It seems to me that the landlord (Steve Schwada) was the one who screwed up by not being willing to work with his tenants. I guess he figured he had them over a barrel. Now he's going to have an empty building bringing in zero dollars. (Perhaps he needed the tax writeoff? Or has something in mind akin to Trump's strategic bankruptices?)

And the editorial argument that a 2 year lease was appropriate because "it would be ample time for the company to complete a move, meaning the owner could be confident the building would be available for a new tenant at the end of that lease" is one of the most absurd editorial arguments I've heard in a long time. This town is FULL of rental properties of all types with countless landlords signing leases with tenants that end on a specific day and require the tenants be gone by the end of that day...and signing new leases with new tenants giving them the right to move in the very next day. And the J-W wants to argue for the appropriateness of an "ample time to move" lease in this one situation??? Gimme a break.

I think bozo is right that City funding of corporate rent would quickly become abused, what with landlords deciding they can count on the taxpayers to pay their corporate tenants' rents, and corporate tenants feeling they have nothing to lose by signing longer leases than they actually need because, hey, the taxpayers will pick up the tab. Unfortunately, whoever wrote this editorial didn't seem to think any further than "it must be the City's fault".

GSR1855 3 years, 7 months ago

It is unfortunate that the City and Schwada are so focused on bringing warehouse industry jobs to Lawrence, rather than focusing on the service industry...such as engineering. During the last 3 years, the City has been very supportive of Schwada and his ideals to create a warehouse industrial park north of Farmers Turnpike, with island annexation of at least 2 properties. The speculative possibilities of bringing 50-100 new industry lower-paying jobs to Lawrence is totally lost when very good paying service jobs go walking out the door. Who is really in charge of the future of Lawrence? Right now i don't think the Chamber, the City, or Schwada have the right mindset to take this community into the next phase.

Richard Heckler 3 years, 7 months ago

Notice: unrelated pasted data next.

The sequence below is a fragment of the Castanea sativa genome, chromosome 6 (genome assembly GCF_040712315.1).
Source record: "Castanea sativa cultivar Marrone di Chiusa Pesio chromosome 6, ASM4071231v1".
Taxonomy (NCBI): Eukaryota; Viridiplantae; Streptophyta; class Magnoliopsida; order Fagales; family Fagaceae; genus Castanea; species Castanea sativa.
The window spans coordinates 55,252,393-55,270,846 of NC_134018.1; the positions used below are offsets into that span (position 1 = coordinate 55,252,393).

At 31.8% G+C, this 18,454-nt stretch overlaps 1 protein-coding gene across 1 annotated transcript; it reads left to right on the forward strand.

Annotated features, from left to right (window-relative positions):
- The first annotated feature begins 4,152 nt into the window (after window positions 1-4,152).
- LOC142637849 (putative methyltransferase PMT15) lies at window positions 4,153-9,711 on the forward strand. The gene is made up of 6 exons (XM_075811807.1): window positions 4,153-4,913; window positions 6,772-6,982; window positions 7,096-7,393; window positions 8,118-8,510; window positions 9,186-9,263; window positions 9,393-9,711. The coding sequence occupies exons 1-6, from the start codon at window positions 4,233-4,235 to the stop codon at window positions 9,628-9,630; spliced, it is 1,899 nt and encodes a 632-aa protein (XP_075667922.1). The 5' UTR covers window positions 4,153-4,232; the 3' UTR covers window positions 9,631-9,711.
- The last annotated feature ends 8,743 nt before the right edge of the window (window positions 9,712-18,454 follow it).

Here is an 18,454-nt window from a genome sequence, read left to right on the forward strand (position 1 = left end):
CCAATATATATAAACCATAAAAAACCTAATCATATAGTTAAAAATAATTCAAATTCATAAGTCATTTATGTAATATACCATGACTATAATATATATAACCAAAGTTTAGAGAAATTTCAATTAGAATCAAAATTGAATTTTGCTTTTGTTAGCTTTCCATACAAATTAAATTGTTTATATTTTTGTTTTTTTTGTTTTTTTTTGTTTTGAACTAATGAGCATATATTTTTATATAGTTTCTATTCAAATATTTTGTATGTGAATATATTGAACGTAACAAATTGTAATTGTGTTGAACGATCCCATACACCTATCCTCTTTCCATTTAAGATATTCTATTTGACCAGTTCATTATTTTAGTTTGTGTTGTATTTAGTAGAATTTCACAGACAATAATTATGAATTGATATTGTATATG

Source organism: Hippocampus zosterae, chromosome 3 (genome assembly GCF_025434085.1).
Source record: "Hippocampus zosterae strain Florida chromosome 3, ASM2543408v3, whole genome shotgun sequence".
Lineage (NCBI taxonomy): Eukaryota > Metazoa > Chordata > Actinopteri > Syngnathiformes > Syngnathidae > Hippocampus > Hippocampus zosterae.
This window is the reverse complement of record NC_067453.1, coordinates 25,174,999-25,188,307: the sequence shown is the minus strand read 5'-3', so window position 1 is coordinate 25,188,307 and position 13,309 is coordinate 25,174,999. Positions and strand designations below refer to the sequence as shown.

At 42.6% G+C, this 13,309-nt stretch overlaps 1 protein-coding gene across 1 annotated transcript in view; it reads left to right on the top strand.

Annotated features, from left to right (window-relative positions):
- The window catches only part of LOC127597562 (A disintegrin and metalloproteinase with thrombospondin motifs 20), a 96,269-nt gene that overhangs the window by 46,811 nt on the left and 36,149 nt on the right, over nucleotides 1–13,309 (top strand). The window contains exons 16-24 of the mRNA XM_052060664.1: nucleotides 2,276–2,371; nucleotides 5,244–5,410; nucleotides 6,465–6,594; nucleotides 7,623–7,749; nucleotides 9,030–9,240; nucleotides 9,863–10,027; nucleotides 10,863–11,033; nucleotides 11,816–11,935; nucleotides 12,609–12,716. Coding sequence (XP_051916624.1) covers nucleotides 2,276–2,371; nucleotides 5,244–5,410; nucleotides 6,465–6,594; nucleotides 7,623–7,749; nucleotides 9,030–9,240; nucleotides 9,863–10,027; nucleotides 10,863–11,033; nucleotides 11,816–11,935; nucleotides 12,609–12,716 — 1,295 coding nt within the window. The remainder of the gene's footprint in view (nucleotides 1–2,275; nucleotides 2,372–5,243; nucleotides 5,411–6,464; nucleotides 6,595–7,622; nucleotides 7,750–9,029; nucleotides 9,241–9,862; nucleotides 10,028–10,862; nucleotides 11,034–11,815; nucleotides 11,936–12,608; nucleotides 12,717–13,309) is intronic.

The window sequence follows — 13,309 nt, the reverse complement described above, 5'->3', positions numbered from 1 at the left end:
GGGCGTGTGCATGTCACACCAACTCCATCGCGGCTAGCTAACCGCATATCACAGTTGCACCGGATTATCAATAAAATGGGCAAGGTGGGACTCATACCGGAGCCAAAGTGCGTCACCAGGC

I also say why should local officials be held responsible? Frankly I'm glad the chance was not open to local officials. Our tax dollars would have been given away in a flash.

Why should taxpayers be expected to cover rent? Taxpayers cannot afford this nonsensical thinking.

Blame Schwada Schwada Schwada . Absolutely. He spends too much time in Florida to give a damn about Lawrence economic growth. The Schwada tax moocher corporation is reckless use of our tax dollars.

The bottom line: The real estate industry should be providing all the incentives NOT the taxpayers. After all it is their for profit ventures that leave taxpayers holding the bag.

The real estate industry should be providing all the incentives NOT the taxpayers. Lawrence,Kansas taxpayers cannot afford the tax dollar handouts to the real estate industry and the developer/builder industry. GO TO THE BANK and leave the taxpayers alone!

Carol Bowen 3 years, 7 months ago

"Economic development incentives are difficult to judge. A firm that has 65 professionals will not make a decision to move or stay based on a $30,000 rent subsidy. It is almost certain there were many other factors involved in a decision on a payroll that exceeds $5,000,000."

Nativeson has a point. EN had a lot of factors to consider. When anyone proposes something, the response will be a "yes" or a "no". No reason to play the the blame game. It would be interesting to know what factors were important to EN Engineering.

The city pays the Chamber for economic development. Why should the city be involved? Every community in the nation is vying for businesses to move in. If businesses move that easily, they will move again. (not in this case, but generally) The idea of competing for economic development is kind of self-defeating, because of the fabricated incentives. I'd like to suggest that we let free enterprise work. If we make Lawrence desirable for it's current residents, it will be attractive to outsiders.

jafs 3 years, 7 months ago

Good points.

We could simply focus on fixing problems and improving services.